Consumers left hungry for meaning

Consumerisation’s spread to all aspects of life and work leaves a hollow feeling, finds Cary Cooper

August 8, 2013

We live, argues Mats Alvesson, in an increasingly consumer-orientated society, where substance has been subsumed to branding, “looking good”, media friendliness and the use of trendy jargon. The success of individuals, groups and organisations, he contends, is based on packaging rather than anything substantive: “The brand is often more crucial than the actual product, and the CV is more important than expertise and ability…The ambition is to put a gilt edge on life by applying attractive indicators that often have no or little substance.”

As a psychologist, I expected to have trouble with the sociological orientation of The Triumph of Emptiness, but it began to grow on me as I read, forcing me to reflect on many aspects of our consumer-based society, on the shift in higher education away from scholarship to metrics, and on a workplace that has become less loyal, more short-termist and lacking the kind of leadership the future requires. These three themes are the book’s primary concern, and in the introduction Alvesson begins to train his focus on what he calls “zero-sum games, grandiosity and illusion tricks”. When I first saw the table of contents, I assumed that these were three unrelated elements. But as I moved through the book, I could see the logic and essence of his thesis, and how the “illusion tricks” (“declining interest in substance and a greater interest in conveying images and ideas that give the impression of something positive”) permeate the changes he discusses.

Chapters on consumption explore the shortcomings of affluence and what Alvesson terms the “consumption paradox” (as we become more affluent, we become less satisfied). This is a similar argument to the Easterlin paradox (named for the economist Richard Easterlin), which draws on income and happiness data and suggests that above a certain level of income, life satisfaction stabilises or declines. The observation is not new: as early as 1853, Henry David Thoreau wrote: “How prompt we are to satisfy the hunger and thirst of our bodies; how slow to satisfy the hunger and thirst of our souls!”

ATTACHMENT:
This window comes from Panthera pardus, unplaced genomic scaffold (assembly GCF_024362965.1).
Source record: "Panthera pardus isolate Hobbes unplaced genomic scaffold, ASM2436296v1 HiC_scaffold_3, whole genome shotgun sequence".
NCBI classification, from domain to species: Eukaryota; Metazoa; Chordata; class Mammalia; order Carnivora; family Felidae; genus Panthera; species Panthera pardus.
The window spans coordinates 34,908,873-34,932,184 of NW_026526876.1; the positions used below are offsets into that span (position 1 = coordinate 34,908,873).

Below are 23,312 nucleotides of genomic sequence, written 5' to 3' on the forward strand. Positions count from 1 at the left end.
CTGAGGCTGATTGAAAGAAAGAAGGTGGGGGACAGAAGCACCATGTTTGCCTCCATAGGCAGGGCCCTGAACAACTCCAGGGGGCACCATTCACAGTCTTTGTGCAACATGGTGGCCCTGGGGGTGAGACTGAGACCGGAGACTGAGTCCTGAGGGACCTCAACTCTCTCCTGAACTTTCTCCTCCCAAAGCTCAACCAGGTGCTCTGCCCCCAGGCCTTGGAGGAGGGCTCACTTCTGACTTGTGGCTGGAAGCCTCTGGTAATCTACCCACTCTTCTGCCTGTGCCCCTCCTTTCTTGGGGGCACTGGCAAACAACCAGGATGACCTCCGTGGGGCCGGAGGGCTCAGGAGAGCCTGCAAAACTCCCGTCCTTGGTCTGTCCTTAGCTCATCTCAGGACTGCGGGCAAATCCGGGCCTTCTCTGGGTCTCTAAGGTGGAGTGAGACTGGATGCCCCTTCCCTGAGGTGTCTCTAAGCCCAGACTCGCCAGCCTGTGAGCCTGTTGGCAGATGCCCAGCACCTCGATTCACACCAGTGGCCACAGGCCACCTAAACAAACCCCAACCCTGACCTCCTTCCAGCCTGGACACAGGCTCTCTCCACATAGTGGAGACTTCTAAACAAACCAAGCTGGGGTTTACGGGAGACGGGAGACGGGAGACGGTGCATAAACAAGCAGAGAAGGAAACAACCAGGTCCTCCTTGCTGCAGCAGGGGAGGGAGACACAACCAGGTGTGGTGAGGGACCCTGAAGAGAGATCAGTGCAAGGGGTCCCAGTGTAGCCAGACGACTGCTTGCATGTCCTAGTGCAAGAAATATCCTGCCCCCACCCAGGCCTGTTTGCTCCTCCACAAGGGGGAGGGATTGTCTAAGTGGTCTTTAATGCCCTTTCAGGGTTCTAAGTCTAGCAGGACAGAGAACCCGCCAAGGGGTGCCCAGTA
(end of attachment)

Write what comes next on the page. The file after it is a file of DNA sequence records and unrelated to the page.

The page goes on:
Succeeding chapters consider how higher education has become a vehicle for jobs and growth, rather than for the pursuit of knowledge for its own sake. The suggestion is that higher education institutions are more interested in rankings and reputation, and attracting students and getting them into jobs, than in increasing those students’ intellectual firepower. Moreover, teaching takes a back seat to reputation via research.

Alvesson also explores organisational structures, occupations and leadership. The point made here is that workplaces are packaging themselves as being something they are not, not only to the outside world but even to their own employees; at the same time, a growing focus on professionalisation persuades people to pursue only high-status jobs, ignoring less glamorous but socially essential work.

Finally, Alvesson looks at leadership, where the concept of “grandiosity” comes into close focus. He suggests that “expanding the leadership industry gives a somewhat beautified picture of relations and practices referred to as leadership…[In] transformational, authentic, Superleadership and other impressive forms…the leadership ideal is espoused rather than enacted.” Leadership should instead be about achieving things through others; as Lao Tzu wrote, “a leader is best when people barely know he exists. When his work is done, his aim fulfilled, people will say, ‘we did it ourselves’.” As an occupational psychologist, I found these chapters particularly apposite.

This is a well-written, powerful book that makes you think and reflect about some of the key issues of our time. You couldn’t ask for more.

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